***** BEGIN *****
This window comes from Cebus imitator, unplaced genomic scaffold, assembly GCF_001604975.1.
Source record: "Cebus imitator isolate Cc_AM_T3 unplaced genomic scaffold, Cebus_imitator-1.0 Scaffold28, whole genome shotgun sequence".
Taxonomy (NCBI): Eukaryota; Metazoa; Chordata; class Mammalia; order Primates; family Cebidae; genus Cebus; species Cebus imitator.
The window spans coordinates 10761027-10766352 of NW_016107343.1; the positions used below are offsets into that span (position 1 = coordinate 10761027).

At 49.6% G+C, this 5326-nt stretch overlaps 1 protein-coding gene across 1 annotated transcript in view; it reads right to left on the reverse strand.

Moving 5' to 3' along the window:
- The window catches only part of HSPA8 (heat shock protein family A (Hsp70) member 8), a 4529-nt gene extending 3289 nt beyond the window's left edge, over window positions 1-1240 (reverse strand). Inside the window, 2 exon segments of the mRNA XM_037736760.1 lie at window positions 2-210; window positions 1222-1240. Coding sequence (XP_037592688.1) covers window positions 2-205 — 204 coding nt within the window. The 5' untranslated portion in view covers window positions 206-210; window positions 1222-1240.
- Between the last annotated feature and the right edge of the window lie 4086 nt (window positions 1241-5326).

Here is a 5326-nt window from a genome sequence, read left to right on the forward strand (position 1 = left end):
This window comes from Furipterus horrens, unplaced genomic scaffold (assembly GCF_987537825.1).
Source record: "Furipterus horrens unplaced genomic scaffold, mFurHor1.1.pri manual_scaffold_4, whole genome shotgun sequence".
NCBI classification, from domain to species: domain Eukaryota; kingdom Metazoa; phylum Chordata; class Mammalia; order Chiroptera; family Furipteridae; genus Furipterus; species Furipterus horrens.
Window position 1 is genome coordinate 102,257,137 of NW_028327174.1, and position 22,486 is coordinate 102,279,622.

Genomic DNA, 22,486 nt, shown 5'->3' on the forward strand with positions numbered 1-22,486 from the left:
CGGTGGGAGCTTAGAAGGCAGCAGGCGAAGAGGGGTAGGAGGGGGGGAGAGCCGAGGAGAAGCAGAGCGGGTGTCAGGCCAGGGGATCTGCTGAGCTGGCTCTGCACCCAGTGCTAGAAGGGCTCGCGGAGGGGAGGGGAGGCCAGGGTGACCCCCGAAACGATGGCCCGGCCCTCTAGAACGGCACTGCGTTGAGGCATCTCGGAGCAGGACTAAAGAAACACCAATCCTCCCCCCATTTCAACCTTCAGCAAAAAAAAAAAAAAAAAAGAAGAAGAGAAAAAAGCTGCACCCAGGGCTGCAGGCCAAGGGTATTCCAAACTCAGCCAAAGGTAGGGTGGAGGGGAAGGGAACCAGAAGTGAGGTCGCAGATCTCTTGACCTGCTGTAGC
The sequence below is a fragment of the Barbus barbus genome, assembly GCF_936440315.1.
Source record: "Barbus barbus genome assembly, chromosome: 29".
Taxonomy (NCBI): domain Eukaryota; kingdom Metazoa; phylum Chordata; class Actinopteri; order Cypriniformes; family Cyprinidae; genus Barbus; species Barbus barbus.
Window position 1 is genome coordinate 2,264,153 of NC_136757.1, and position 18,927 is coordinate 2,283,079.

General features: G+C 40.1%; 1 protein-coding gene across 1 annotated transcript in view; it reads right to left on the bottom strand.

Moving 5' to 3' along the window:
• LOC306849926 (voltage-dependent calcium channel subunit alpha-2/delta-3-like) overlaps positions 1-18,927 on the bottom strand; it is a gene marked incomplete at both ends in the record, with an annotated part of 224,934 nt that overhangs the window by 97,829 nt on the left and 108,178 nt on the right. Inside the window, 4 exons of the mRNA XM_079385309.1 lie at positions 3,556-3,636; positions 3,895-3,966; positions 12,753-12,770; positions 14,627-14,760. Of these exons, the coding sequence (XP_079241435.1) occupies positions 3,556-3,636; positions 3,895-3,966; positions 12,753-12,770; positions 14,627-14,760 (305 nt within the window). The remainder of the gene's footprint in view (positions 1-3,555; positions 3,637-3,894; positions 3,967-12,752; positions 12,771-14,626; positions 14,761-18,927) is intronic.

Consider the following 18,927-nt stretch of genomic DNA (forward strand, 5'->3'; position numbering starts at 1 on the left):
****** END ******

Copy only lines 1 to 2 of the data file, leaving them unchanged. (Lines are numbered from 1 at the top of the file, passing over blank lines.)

This window comes from Cebus imitator, unplaced genomic scaffold, assembly GCF_001604975.1.
Source record: "Cebus imitator isolate Cc_AM_T3 unplaced genomic scaffold, Cebus_imitator-1.0 Scaffold28, whole genome shotgun sequence".